Maybe I’ll Build a Fort With My Books

Briefly – Top left is the latest issue of Jacobin magazine, the contents of which are more and more necessary every day as Trump-instigated and Trump-led fascism comes to increasingly dominate the national discourse. Next to it is Indigo by Ellen Bass, from a Kickstarter run by the extraordinary Copper Canyon Press. Third is the newest issues of Poetry magazine, which includes a poem by local poet and professor Todd Kaneko. And on the right is The Sword of Kaigen by M.L. Wang, which I finished reading a little over a week ago. I ordered a copy of the paperback when I was about a third of the way through the e-book, as I wanted a physical copy should I ever attend a signing. It is just that good!

In writing news I am still gathering notes, research ans musings for the book I hope to begin when my hellish project at work ends in three weeks. In reading news I am a couple of chapters into Mike Shel’s self-published novel Aching God, which was a finalist for the 2018 SPFBO awards.

Some crazy shit went down here in Grand Rapids over the past couple of days, and seems set to continue for some time yet. The national guard has arrived and in addition to the quarantine/lockdown we are also under a 7 pm to 5 am curfew until Wednesday. I will create a separate post about everything so as to not mix and dilute narratives with my day-to-day life.

 

The Big Snooze, and Some Thoughts on Self-Publishing

And that’s really what this whole spring has been, hasn’t it? Just at the cusp of getting out of bed we hit the snooze button and suddenly two more weeks have gone by. Here in Michigan, Governor Whitmer has extended the stay-at-home order until June 12, though she is gradually allowing the opening of more and more businesses under specific instructions as regards social distancing and the gathering of crowds.

For me, it won’t change anything as I am on my hellish project until (at most recent notice) June 18. 10 hour days, 50 hours a week, Tuesday through Saturday, 2 pm to midnight, for three and a half more weeks. It mostly isn’t really a problem except when the weather is beautiful (as it has been for the past week) and I can hear the neighbors hanging out in their back yards, drinking beers and grilling various meats. Then it feels like something which is being done to me, even though I volunteered, to the extent that anyone volunteers for a project when the alternative is likely unemployment.

But the books do continue to trickle in, though that is not a reliable or accurate way to measure the passing of time. On the left and right of the above photo are the most recent deliveries from Two Lines Press, Echo on the Bay by Masatsugo Ono, and On Lighthouses, by Jazmina Barrera. In the middle is the new Girl Genius collection, Queens and Pirates, from Kaja and Phil Foglio, just delivered from their latest Kickstarter. World events caused many delays in the delivery of this beautiful graphic novel, but they persevered and it is now in my greedy little hands.

In reading news, I just finished M.L. Wang‘s superb The Sword of Kaigen, which recently won the 2019 Self-Published Fantasy Blog-Off. This is some seriously quality work, and should remove any doubts as to the quality of self-published fiction available to read. I, fortunately, had already had those doubts removed thanks to meeting stellar writers like Dyrk Ashton, T.L. Greylock, Phil Tucker, D. Thourson Palmer, Mike Shel, and many others at the ConFusion science fiction convention over the past several years, as well as Jean Davis here in West Michigan, who we worked with extensively back in the heyday of Caffeinated Press.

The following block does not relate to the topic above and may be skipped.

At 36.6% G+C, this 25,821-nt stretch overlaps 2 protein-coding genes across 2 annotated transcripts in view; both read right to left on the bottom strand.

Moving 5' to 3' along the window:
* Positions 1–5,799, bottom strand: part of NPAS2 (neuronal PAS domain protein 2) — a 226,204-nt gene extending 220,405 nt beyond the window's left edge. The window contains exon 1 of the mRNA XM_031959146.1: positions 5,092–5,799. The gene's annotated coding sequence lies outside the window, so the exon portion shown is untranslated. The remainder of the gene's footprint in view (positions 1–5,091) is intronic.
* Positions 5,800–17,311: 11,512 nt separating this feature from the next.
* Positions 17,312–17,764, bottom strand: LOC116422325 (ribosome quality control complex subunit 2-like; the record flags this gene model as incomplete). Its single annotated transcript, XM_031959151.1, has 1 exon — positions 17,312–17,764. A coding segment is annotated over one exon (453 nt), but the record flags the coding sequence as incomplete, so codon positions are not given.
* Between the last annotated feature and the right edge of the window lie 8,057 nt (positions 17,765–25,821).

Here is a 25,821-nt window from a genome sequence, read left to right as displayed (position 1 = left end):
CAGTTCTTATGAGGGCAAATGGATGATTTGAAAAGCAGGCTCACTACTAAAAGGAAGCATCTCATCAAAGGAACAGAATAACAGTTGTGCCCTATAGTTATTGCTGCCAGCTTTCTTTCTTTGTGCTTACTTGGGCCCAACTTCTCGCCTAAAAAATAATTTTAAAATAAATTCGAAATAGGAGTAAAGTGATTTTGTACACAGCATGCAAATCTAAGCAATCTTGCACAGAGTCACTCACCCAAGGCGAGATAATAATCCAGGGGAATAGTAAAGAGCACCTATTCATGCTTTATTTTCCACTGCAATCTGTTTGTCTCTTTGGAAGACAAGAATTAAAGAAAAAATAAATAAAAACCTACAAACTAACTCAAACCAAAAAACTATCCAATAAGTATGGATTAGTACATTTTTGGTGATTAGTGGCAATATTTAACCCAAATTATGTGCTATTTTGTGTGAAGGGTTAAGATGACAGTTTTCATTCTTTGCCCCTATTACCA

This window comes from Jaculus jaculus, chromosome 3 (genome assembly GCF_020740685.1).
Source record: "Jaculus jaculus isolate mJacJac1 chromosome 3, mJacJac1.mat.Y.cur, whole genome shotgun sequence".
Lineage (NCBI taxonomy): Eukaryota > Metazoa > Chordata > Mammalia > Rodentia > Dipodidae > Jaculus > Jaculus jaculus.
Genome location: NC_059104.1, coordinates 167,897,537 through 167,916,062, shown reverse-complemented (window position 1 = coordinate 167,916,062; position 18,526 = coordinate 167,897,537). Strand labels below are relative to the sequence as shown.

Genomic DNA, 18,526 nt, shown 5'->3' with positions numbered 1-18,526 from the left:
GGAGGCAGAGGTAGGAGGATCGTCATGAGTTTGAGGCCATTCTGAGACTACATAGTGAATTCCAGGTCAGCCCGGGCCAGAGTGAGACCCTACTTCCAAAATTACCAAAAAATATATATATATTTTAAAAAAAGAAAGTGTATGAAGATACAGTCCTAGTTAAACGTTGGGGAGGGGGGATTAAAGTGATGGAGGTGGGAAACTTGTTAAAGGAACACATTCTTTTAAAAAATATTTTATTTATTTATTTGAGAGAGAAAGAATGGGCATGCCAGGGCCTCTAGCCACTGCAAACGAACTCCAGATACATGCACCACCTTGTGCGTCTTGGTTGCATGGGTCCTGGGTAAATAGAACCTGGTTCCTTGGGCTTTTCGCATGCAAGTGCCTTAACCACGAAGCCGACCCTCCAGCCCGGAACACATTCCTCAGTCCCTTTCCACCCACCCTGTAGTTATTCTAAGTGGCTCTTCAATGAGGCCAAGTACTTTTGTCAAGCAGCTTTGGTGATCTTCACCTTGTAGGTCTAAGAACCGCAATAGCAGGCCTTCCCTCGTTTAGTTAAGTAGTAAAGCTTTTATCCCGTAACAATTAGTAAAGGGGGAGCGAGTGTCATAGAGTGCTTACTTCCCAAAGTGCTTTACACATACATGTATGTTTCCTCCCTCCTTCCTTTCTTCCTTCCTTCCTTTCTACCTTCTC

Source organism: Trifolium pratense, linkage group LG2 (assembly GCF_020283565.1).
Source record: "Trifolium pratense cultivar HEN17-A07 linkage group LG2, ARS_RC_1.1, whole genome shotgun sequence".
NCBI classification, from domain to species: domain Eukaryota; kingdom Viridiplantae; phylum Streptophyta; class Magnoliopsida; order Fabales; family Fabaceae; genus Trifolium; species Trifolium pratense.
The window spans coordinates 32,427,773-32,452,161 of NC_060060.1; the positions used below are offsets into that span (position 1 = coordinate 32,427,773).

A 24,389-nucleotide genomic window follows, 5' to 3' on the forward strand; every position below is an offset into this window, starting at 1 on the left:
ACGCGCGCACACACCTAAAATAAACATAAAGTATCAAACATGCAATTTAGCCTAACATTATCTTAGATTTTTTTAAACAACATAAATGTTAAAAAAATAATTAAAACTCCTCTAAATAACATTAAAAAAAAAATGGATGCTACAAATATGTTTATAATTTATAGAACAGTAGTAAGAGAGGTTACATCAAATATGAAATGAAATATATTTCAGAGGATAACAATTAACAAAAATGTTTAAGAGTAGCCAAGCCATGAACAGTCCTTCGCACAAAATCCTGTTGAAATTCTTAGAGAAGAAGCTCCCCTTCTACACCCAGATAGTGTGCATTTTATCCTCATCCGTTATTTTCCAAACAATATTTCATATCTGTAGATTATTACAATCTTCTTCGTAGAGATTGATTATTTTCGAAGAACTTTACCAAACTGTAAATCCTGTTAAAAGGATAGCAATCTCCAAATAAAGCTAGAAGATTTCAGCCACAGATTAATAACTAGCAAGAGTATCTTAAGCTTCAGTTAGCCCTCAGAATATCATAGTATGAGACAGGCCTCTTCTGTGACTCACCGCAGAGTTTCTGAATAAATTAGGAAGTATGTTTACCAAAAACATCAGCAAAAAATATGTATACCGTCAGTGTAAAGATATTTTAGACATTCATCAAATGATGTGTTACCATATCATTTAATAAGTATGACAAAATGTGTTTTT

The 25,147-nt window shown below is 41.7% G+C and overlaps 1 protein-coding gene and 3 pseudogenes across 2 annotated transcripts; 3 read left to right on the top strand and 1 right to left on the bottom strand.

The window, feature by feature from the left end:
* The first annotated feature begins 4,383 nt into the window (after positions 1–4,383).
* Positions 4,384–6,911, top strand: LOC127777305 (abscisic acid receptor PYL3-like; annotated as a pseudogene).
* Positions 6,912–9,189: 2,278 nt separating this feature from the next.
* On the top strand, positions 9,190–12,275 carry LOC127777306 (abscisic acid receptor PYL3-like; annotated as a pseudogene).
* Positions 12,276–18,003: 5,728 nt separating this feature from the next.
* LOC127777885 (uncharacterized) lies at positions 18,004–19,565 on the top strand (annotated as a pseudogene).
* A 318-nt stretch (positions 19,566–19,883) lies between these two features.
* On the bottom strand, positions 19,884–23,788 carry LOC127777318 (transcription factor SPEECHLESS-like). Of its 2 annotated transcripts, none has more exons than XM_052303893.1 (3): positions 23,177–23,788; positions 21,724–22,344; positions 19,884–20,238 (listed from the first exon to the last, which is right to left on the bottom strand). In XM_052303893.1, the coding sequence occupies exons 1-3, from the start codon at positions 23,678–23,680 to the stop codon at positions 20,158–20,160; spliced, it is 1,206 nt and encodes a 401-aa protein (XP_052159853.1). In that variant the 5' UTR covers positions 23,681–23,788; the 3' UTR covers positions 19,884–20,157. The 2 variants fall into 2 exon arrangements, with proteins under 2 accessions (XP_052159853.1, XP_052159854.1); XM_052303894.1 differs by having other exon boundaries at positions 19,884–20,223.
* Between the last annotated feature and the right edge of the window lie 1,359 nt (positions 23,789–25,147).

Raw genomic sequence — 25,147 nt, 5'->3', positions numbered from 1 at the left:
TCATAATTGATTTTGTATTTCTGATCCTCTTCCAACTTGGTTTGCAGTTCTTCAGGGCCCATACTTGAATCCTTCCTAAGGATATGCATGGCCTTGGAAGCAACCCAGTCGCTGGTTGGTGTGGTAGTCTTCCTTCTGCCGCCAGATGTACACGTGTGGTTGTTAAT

At ConFusion 2020 earlier this year I attended a panel about self-publishing and everyone was talking about the SPFBO, so I finally looked it up and, well, it is magnificent! 300 entries whittled down to ten finalists and then one winner over the course of about ten months. All volunteer run, and coordinated by author Mark Lawrence. The sixth year of the SPFBO has just commenced and I find myself continually distracted by the commentary on social media. It even prompted me to (o god) reactivate my Reddit account so I could keep up with everything on r/Fantasy.

All of this is timely, as now that things are less chaotic (but by no means  normal) I have the brain-space to think about writing again. I dusted off my failed 2016 NaNoWriMo novel (ran out of steam after 13,000 words), and discovered that there are the bones of something I can turn into a good book. My partner has recently finished setting up her home office and has been burning the midnight oil putting her thoughts to paper so it feels like there is something in the air, and that if I don’t at least lay the groundwork of a book in the next few weeks the opportunity will pass me by and my life will be the poorer for it.

Writing a fantasy novel is also a good escape from the stresses of the mundane world right now, as real-world travel is difficult and problematic during a pandemic-induced quarantine.

My mind, at least, has freedom to roam.

Shifting From Third to Second

Poe in her perch

No new reading material this week, so here is a photo of Poe in her element.

In reading news, I just finished Seanan McGuire’s Every Heart a Doorway, and it was magnificent. I now feel compelled to seek out the rest of the books in the series, as well as the rest of her writing in general.